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Author: Sharyn Baines

Sharyn Baines

HOW TO delete a blank or extra page in Word document (5 quick fixes)

Needing a hand to remove a blank or extra page in Microsoft Word?

If you're reading this, you're probably wrestling with an extra page break or a blank page or a lot of space within your document somewhere.  

I'm going to show you several different fixes starting with the easiest and moving to the more unusual fixes. 

Fix number one – removing unwanted extra paragraphs 

On the Home tab click on the Show Hide character button. 

Once that's on you will see a little symbol on your screen. This represents where the Enter key has been hit on the keyboard to start a new paragraph. 

If you can see a whole heap of little symbols that means somebody has pressed the Enter key many times to start a new page. 

To remove them, select over the symbols and press your Delete key. This will delete the empty paragraphs and remove the extra space, hopefully removing your blank or wanted page. 

Fix number 2 – removing unwanted page breaks 

When you have your Show/Hide characters turned on you can also see where a page break has been inserted into the document. 

Creating a page break is simple. You can place your insertion point wherever you want to start information on a new page and on the Insert tab click the Page Break button. 

This inserts a page break symbol. 

So, all you need to do is delete the symbol and you will remove the page break and bring your text back together again. To get rid of those extra pages you may need to remove unwanted page breaks. 

Fix number 3 – checking the pagination settings 

If you have a big gap and you can’t see any paragraph markers or page break symbols, check your pagination settings. 

First click into the paragraph at the top of the next page (the paragraph after the big gap). 

Right click over the paragraph and select Paragraph. When the Paragraph dialog box opens click on to the Line and Page Breaks tab 

Remove the check mark from the Page break before option box and click OK. 

You should now have removed the big gap and your paragraphs will be back together again. 

Fix number 4 – removing a section break (the safe way)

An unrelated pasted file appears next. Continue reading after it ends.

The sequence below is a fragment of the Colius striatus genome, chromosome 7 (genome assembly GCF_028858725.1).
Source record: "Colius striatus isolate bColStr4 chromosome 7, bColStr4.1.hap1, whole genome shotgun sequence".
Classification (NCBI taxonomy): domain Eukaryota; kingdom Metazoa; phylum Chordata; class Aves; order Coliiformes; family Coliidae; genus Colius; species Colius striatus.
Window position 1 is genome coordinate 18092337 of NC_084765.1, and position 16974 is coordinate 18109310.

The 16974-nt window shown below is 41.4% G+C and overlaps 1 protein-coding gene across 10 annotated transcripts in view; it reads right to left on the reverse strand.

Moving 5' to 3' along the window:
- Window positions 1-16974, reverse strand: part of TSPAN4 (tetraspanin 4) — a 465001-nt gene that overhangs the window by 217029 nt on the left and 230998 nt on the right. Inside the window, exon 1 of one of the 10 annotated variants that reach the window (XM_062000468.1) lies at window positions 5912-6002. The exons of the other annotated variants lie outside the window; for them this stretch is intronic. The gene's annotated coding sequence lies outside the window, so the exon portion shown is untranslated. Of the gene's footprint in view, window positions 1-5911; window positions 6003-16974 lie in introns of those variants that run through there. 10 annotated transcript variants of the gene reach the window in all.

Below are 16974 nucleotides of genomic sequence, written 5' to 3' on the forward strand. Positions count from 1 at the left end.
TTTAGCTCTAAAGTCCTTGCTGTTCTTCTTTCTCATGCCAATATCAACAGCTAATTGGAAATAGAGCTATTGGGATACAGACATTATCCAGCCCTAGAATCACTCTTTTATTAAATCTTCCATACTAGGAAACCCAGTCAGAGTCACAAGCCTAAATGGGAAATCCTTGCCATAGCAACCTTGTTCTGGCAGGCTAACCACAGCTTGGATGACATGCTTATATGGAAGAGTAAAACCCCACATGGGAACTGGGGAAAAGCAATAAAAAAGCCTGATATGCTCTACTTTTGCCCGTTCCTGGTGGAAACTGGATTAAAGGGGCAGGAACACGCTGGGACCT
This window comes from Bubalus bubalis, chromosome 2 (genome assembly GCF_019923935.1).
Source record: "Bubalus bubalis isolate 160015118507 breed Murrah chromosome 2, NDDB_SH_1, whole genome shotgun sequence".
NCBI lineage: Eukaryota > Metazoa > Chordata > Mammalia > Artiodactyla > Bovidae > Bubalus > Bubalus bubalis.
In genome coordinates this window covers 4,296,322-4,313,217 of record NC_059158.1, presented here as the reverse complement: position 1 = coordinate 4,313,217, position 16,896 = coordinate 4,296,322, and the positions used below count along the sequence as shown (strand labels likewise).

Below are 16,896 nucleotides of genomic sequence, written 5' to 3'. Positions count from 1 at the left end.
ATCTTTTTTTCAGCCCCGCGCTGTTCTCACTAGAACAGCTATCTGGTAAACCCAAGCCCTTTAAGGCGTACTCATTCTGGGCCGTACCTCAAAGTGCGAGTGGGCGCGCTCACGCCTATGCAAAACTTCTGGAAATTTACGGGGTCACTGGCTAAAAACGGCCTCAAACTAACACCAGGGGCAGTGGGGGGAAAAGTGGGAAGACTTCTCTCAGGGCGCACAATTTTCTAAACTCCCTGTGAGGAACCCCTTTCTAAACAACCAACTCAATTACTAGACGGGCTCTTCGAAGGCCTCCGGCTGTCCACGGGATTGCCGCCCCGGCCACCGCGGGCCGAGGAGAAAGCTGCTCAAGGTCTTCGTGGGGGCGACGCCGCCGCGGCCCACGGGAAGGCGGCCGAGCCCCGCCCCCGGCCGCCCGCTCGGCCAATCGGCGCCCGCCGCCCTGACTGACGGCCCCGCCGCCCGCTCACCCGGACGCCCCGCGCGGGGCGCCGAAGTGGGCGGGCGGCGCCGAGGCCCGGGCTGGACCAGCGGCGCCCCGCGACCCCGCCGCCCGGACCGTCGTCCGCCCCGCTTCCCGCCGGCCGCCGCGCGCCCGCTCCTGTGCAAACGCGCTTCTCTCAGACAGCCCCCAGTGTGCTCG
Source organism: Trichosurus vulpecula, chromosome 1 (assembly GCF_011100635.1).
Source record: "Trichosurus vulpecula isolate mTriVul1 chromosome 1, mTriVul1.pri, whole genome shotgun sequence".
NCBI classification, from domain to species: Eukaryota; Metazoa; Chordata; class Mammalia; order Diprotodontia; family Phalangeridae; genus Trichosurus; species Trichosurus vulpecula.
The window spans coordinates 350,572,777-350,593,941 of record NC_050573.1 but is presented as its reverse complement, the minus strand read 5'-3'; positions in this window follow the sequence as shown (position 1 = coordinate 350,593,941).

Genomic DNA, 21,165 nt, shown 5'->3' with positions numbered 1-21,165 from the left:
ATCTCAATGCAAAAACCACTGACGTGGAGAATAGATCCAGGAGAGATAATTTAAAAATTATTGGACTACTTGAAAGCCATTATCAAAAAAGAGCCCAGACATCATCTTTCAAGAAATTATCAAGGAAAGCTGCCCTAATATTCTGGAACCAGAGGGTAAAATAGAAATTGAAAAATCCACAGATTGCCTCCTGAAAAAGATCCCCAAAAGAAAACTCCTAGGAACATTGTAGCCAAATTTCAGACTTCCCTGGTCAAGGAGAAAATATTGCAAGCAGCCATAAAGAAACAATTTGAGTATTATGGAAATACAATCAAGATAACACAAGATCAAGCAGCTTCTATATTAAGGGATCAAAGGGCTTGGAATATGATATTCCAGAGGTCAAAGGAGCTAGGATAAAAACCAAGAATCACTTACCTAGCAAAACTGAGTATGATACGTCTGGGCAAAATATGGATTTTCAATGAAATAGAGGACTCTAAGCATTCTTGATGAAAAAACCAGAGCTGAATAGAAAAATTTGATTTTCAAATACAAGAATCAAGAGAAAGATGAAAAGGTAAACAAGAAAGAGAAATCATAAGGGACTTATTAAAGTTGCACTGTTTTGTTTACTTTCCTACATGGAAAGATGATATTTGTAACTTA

Section breaks can cause extra pages in your document. But before you remove them, just be careful. 

If you delete a section break you may delete any headers and footers you have in the previous section. 

A section break ‘sections’ your document so that you can have different page formats in different sections. 

For example, in section 1 you can have a header and page numbering. In section 2 you can turn these off. 

Deleting the section break between section 1 and section 2 will apply the header and footer settings from section 2 only, removing section 1’s formats. Therefore, your header and page numbering will disappear. 

So proceed with caution. 

What you can do prior to deleting the section break is go into the header, footer or page number settings for section 2, and connect these from section 1 by clicking the Link to Previous button. This will then continue the same formatting settings into section 2. 

Click Yes to connect to the header/footer in the previous section. 

Now, with your Show/Hide characters on you should be able to see the Section Break symbol. Just select it and press DELETE to remove it. 

And the extra page will now be gone, and your headers and footers should still be fine. 

Fix number 5 – removing a blank last page 

If you have a blank last page in your document that isn’t disappearing when you select the paragraph marker and press Delete, try this. 

From the Home tab turn on your Show/Hide characters and then go to the second to last page of your document. 

If you can see a page break symbol, select it, and delete it. 

If you can see many paragraph symbols with empty paragraphs, select these and delete these.  

You should now have removed your blank last page. 

Sharyn is an expert trainer.  She became the first certified Microsoft® MOUS Authorised Instructor in New Zealand.

She is endorsed by Microsoft® as a qualified Microsoft® Office Specialist and has more than 20 years of experience in the training industry, developing and delivering technology training workshops. Her approach to taking the “techie-speak” out of technology training has placed her as a preferred supplier to many of New Zealand’s leading organisations.

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